Acoustic and seismic observations of calving events at Bering Glacier, Alaska

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The Bering Glacier, located in Southeastern Alaska, extends from the Bagley Ice Field to Vitus Lake, a tidally influenced fresh-water lake draining into the Gulf of Alaska. Calving events from the grounded and floating portions of the terminus are shown to produce both acoustic and seismic signals measurable with infrasound detectors and geophones, respectively. Based on the complex, emergent seismic signals recorded from calving events during a short-term experiment conducted at the Bering Glacier in the summer of 2007, we sought another technique for accurately locating these events. In August 2008 we deployed three small-aperture arrays of infrasound detectors to test their utility at determining the locations of subaerial calving events. Despite the complex nature of both the seismic and acoustic signals generated by calving, through the determination of azimuth from three small arrays of infrasound detectors, we were able to accurately locate both terminus calving and iceberg breakup events without relying on first motion picks for hypocenter locations. © 2010 The Geological Society of America.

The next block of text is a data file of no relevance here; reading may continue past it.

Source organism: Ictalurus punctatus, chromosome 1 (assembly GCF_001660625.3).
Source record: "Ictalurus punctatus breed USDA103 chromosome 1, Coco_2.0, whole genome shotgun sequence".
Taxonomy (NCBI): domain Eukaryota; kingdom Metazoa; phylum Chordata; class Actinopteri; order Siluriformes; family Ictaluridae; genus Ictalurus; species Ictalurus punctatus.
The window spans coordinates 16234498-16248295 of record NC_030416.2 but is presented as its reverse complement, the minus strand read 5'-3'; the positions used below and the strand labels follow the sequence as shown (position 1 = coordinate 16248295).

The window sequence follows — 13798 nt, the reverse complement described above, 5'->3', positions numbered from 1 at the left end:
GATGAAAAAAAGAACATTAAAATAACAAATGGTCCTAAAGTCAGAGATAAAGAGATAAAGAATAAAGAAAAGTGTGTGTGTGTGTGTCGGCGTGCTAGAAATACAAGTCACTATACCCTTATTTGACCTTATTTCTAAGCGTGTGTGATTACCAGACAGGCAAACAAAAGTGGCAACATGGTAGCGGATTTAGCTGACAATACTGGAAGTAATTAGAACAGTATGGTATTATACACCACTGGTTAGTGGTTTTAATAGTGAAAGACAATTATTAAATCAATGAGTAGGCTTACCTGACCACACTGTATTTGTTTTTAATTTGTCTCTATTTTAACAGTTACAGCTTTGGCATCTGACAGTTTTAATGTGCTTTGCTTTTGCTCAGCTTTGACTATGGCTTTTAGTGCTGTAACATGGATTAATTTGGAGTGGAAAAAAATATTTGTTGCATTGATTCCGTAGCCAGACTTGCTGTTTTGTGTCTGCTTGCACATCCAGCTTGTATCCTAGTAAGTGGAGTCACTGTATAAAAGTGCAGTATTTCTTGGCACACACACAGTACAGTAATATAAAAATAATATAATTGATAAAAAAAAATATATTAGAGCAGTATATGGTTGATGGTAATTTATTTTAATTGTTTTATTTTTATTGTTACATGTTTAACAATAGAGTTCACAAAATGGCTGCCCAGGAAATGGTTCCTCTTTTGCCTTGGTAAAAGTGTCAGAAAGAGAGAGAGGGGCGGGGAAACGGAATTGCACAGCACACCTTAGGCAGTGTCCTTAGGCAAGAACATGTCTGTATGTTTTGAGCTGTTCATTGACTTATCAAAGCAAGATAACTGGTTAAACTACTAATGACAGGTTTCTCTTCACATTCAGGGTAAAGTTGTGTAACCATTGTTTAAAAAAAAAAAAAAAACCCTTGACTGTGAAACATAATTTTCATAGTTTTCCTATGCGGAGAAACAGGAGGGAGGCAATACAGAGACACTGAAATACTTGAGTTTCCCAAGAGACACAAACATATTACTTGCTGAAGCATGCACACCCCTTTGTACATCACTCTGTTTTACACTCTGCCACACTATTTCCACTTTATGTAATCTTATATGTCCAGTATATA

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Special Paper of the Geological Society of America